Digital transformation is bringing new opportunities to economies, but its benefits are not currently equally balanced within society. The current scenario is so variable and uncertain that the Institute for the Future has predicted that around 85% of the jobs that will exist by 2030 have not been even invented yet (Institute for the Future [IFTF], 2017). As a radical change in such a short period of time, this transformation has provoked different types of gaps. While digital technologies are constantly expanding and evolving, generational, geographical, social and gender divides emerge due to different access to digital communication devices and tools (Maryville University, 2019). All these gaps are interconnected and, as in the offline world, rooted gender inequalities are being replicated in similar ways in the digital world.
The gender digital divide refers to the inequalities between men and women in terms of access and use of digital technologies and, therefore, to the arising perceived benefits. For example, women tend to pursue fewer STEM and ICTs careers, to use digital tools less frequently and to have less practice in creating digital content (Organisation for Economic Co-operation and Development [OECD], 2018). This divide is composed of a set of barriers that prevent women from fully using technology in their lives. The gender gap has many roots, from uneven access and affordability to lack of education, safety concerns and inherent social norms. All these roots are interconnected and each one forms a gap in itself.
To close this divide, we need to understand the barriers and create tailored solutions to address each one of them. The solution is, in fact, a set of solutions, requiring a strong intersectional approach and cooperation, with women placed at the centre of the designing and implementation stages. It starts with awareness of gender stereotypes and how they unfold in the online world as well. A gender-inclusive approach, then, means advocating for positive measures that further all gender equality, both offline and online (Human Rights, Big Data and Technology Project [HRBDT], n.d.).
To close the gender divide in a comprehensive way, we propose the following set of solutions, which need to be undertaken at different levels of society. We encourage individuals and organisations alike to get acquainted with these targeted solutions, as well as to reflect and question their current practices:
- Discuss the limiting norms and beliefs which restrict women’s Internet use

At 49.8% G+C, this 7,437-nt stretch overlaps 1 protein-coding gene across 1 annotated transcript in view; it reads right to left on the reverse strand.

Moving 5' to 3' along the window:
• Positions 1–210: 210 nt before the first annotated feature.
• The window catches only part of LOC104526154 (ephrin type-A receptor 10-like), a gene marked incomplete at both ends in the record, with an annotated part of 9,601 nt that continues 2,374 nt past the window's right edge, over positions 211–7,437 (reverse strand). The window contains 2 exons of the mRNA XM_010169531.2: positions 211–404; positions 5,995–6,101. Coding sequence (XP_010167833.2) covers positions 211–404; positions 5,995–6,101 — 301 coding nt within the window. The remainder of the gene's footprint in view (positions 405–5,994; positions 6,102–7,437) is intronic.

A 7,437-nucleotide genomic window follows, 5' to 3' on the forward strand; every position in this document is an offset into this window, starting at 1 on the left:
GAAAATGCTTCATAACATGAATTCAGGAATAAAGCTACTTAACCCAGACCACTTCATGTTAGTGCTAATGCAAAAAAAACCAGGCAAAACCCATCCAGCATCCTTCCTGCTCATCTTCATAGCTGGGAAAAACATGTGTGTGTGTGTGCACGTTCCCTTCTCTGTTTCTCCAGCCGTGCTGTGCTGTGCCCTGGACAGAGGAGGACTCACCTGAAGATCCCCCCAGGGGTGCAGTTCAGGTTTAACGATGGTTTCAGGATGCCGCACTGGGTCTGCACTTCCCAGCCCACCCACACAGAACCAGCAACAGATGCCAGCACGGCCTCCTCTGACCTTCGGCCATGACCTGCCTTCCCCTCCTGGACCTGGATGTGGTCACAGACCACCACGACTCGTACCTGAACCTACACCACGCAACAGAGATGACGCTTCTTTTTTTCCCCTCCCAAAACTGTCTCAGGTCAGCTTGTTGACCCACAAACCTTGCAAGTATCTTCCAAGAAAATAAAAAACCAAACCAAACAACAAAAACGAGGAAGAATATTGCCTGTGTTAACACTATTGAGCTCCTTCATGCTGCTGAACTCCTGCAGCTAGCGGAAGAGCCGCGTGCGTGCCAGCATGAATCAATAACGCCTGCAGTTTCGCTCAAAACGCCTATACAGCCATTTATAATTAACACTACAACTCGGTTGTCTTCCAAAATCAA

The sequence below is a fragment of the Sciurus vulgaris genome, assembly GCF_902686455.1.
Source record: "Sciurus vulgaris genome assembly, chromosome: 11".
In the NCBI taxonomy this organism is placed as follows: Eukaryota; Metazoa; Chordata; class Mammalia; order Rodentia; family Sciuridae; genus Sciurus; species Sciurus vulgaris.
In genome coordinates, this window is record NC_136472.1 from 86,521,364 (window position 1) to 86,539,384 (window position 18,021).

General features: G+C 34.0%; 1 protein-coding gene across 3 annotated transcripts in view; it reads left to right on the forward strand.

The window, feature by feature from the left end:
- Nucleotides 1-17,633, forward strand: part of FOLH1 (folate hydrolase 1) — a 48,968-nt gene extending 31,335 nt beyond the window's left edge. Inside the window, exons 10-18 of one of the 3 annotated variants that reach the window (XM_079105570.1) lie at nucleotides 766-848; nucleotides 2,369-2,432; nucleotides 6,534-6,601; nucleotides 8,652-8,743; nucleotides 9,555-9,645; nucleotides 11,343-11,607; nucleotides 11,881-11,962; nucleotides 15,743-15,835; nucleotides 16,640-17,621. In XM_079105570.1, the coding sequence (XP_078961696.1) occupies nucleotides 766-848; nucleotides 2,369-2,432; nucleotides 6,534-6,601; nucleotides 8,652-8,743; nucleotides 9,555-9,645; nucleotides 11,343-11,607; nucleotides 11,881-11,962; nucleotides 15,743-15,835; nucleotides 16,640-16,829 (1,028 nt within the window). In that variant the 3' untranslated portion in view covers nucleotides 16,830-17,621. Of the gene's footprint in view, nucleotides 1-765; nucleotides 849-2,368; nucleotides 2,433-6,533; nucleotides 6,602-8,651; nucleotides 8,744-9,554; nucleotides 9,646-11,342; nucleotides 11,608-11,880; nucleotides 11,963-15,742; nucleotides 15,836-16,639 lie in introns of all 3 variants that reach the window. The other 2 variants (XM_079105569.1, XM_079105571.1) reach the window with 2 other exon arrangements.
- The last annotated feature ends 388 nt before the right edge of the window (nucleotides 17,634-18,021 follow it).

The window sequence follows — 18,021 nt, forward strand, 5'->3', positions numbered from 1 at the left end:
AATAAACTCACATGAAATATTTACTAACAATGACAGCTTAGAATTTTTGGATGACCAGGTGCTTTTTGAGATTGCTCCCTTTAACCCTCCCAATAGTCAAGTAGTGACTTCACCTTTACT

- Invest in infrastructures and connectivity to increase women’s access to digital devices
- Include digital literacy training from an early age
- Measure the gender digital divide in a systematic way
- Reduce threats that women face online
- Design more digital products for women
1. Start at the roots: discuss the limiting norms and beliefs which restrict women’s Internet use
At the core of the gender digital divide stand the limiting norms and beliefs that have historically affected women. On many occasions, the Internet is perceived as an unsafe place for women, and so male family members or community members can act as gatekeepers who control access and use of digital technologies for women and girls. For example, some rural communities in northern India have banned women’s mobile phone use (Tyers-Chowdhury & Binder, n.d.). These risk perceptions restrict the ways that women use digital technology, not only because of their own fears but also responding to other people’s concerns. Young women tend to self-monitor their online behaviour as they are more likely to receive criticism because of it (Tyers-Chowdhury & Binder, n.d.).
These underlying norms that generate gender power inequities demand working together with gatekeepers to understand the root of their distrust and directly address those fears (NetHope, n.d.).
Women spend, on average, 2.6 times more time than men on unpaid domestic work and childcare. This directly restricts the time they can spend on paid work or education. Actions aimed to challenge this type of gender stereotype, such as measures fostering gender-neutral parental leave, help address behaviours deeply embedded in society (OECD, 2018). Other examples that foster women’s participation in digital studies are programs such as ReDI School of Digital Integration’s Digital Literacy Program, designed to provide a supportive environment for women to facilitate their best learning experience. Aside from providing laptops to their female students, they also offer childcare services on-site while the lessons are delivered.